Sequential logic

In digital circuit theory, sequential logic is a type of logic circuit whose output depends not only on the present input but also on the history of the input. This is in contrast to combinational logic, whose output is a function of, and only of, the present input. In other words, sequential logic has state (memory) while combinational logic does not.
Sequential logic is therefore used to construct some types of computer memory, other types of delay and storage elements, and finite state machines. Most practical computer circuits are a mixture of combinational and sequential logic.
There are two types of finite state machine that can be built from sequential logic circuits:
 Moore machine: the output depends only on the internal state. (The internal state only changes on a clock edge; the output thus only changes on a clock edge).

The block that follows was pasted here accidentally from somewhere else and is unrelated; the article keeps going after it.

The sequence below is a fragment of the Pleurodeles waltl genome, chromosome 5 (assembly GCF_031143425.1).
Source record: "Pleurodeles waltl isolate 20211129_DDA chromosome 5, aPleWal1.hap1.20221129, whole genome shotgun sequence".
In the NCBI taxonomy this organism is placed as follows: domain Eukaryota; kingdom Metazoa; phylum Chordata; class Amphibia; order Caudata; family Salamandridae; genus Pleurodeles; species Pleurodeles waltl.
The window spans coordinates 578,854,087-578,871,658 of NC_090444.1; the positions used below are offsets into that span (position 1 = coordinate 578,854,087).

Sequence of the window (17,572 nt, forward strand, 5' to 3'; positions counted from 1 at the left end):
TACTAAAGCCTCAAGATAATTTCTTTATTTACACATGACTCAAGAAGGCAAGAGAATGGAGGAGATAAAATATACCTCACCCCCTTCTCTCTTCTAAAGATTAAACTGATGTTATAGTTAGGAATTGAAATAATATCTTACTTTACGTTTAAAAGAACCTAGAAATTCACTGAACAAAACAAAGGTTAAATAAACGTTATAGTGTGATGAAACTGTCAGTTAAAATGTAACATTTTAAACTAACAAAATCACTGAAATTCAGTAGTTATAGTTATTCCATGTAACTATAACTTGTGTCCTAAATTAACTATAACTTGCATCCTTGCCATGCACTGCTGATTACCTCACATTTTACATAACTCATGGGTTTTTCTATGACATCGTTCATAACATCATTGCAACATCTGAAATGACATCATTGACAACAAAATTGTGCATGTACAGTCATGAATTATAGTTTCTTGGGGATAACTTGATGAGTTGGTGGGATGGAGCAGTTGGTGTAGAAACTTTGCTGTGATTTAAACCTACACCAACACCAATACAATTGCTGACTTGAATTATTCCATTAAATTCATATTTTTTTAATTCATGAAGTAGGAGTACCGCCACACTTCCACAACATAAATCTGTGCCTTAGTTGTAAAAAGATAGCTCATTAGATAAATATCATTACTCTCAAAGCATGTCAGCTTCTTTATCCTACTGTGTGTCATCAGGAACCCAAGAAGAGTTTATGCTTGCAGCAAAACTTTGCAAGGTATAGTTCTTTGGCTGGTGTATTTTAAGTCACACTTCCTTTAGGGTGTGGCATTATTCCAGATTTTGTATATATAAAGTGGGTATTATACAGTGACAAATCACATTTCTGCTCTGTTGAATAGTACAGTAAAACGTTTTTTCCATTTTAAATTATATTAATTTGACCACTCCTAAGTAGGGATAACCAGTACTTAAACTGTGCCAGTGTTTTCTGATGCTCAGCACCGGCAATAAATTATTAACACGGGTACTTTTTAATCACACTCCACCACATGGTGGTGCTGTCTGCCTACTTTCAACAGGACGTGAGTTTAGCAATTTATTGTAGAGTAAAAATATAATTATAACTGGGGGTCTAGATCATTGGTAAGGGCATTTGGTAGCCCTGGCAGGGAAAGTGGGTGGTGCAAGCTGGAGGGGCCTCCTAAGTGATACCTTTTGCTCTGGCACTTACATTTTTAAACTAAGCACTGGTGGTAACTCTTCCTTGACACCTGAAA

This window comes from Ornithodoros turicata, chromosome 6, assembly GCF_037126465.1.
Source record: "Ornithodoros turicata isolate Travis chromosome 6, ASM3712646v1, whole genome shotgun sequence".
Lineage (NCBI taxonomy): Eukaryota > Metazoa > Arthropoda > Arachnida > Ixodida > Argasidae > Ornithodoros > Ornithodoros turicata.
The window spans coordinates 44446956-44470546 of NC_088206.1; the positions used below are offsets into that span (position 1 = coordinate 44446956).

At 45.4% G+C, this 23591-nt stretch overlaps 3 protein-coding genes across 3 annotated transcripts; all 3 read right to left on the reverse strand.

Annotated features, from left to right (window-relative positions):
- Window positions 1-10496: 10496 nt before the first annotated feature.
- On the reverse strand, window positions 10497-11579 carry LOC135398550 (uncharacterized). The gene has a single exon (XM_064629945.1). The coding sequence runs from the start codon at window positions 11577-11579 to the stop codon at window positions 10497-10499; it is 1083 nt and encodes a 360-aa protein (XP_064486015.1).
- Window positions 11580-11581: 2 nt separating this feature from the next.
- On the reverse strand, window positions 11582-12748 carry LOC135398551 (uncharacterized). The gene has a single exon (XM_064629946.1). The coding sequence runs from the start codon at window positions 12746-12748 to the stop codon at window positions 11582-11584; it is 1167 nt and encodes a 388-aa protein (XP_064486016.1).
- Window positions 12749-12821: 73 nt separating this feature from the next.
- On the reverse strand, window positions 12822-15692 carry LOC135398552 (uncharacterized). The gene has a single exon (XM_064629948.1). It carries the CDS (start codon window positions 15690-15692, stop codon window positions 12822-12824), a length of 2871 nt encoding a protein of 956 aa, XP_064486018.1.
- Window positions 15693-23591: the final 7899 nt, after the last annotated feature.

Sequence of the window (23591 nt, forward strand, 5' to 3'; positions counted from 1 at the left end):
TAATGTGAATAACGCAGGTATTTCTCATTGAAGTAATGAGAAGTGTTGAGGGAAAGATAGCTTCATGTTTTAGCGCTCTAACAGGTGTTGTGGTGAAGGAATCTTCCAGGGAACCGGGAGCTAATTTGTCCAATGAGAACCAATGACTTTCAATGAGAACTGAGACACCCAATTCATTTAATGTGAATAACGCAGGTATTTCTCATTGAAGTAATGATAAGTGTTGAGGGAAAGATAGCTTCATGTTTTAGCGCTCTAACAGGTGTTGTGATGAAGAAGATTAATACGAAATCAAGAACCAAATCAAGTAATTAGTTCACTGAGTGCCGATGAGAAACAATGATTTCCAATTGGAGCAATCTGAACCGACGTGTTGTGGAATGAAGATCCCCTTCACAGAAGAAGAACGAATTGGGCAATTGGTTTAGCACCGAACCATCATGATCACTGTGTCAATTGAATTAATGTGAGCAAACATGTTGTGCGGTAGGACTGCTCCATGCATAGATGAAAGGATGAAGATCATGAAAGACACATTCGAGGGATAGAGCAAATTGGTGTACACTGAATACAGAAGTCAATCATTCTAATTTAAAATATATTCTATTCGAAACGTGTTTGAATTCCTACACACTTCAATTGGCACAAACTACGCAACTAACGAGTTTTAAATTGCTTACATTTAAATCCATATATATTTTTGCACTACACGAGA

Mealy machine: the output depends not only on the internal state, but also on the inputs.
Depending on regulations of functioning, digital circuits are divided into synchronous and asynchronous. In accordance with this, behavior of devices obeys synchronous or asynchronous logic.
Contents
Synchronous sequential logic
Nearly all sequential logic today is 'clocked' or 'synchronous' logic: there is a 'clock' signal, and all internal memory (the 'internal state') changes only on a clock edge. The basic storage element in sequential logic is the flipflop.